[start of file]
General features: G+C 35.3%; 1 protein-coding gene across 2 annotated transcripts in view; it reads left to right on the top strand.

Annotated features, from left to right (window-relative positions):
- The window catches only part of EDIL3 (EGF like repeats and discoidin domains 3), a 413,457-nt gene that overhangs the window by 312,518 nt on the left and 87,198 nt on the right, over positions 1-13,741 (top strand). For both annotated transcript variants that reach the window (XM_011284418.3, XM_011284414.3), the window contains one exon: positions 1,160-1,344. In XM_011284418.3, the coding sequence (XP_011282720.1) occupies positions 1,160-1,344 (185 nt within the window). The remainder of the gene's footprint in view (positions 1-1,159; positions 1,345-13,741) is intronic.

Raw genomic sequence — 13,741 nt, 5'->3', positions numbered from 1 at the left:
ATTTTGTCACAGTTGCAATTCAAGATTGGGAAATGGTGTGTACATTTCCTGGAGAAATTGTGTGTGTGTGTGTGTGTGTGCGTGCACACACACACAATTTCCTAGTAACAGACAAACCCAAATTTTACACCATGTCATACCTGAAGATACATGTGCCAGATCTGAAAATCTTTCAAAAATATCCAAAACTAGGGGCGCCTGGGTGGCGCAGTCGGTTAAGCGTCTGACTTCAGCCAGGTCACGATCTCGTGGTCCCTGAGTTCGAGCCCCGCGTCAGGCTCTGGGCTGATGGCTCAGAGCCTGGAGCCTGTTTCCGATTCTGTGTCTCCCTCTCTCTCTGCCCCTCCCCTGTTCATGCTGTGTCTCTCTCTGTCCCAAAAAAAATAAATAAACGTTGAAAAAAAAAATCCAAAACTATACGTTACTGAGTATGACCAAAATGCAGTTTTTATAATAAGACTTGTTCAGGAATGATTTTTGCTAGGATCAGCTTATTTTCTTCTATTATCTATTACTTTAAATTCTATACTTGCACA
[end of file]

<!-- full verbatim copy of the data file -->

General features: G+C 35.3%; 1 protein-coding gene across 2 annotated transcripts in view; it reads left to right on the top strand.

Annotated features, from left to right (window-relative positions):
- The window catches only part of EDIL3 (EGF like repeats and discoidin domains 3), a 413,457-nt gene that overhangs the window by 312,518 nt on the left and 87,198 nt on the right, over positions 1-13,741 (top strand). For both annotated transcript variants that reach the window (XM_011284418.3, XM_011284414.3), the window contains one exon: positions 1,160-1,344. In XM_011284418.3, the coding sequence (XP_011282720.1) occupies positions 1,160-1,344 (185 nt within the window). The remainder of the gene's footprint in view (positions 1-1,159; positions 1,345-13,741) is intronic.

Raw genomic sequence — 13,741 nt, 5'->3', positions numbered from 1 at the left:
ATTTTGTCACAGTTGCAATTCAAGATTGGGAAATGGTGTGTACATTTCCTGGAGAAATTGTGTGTGTGTGTGTGTGTGTGCGTGCACACACACACAATTTCCTAGTAACAGACAAACCCAAATTTTACACCATGTCATACCTGAAGATACATGTGCCAGATCTGAAAATCTTTCAAAAATATCCAAAACTAGGGGCGCCTGGGTGGCGCAGTCGGTTAAGCGTCTGACTTCAGCCAGGTCACGATCTCGTGGTCCCTGAGTTCGAGCCCCGCGTCAGGCTCTGGGCTGATGGCTCAGAGCCTGGAGCCTGTTTCCGATTCTGTGTCTCCCTCTCTCTCTGCCCCTCCCCTGTTCATGCTGTGTCTCTCTCTGTCCCAAAAAAAATAAATAAACGTTGAAAAAAAAAATCCAAAACTATACGTTACTGAGTATGACCAAAATGCAGTTTTTATAATAAGACTTGTTCAGGAATGATTTTTGCTAGGATCAGCTTATTTTCTTCTATTATCTATTACTTTAAATTCTATACTTGCACA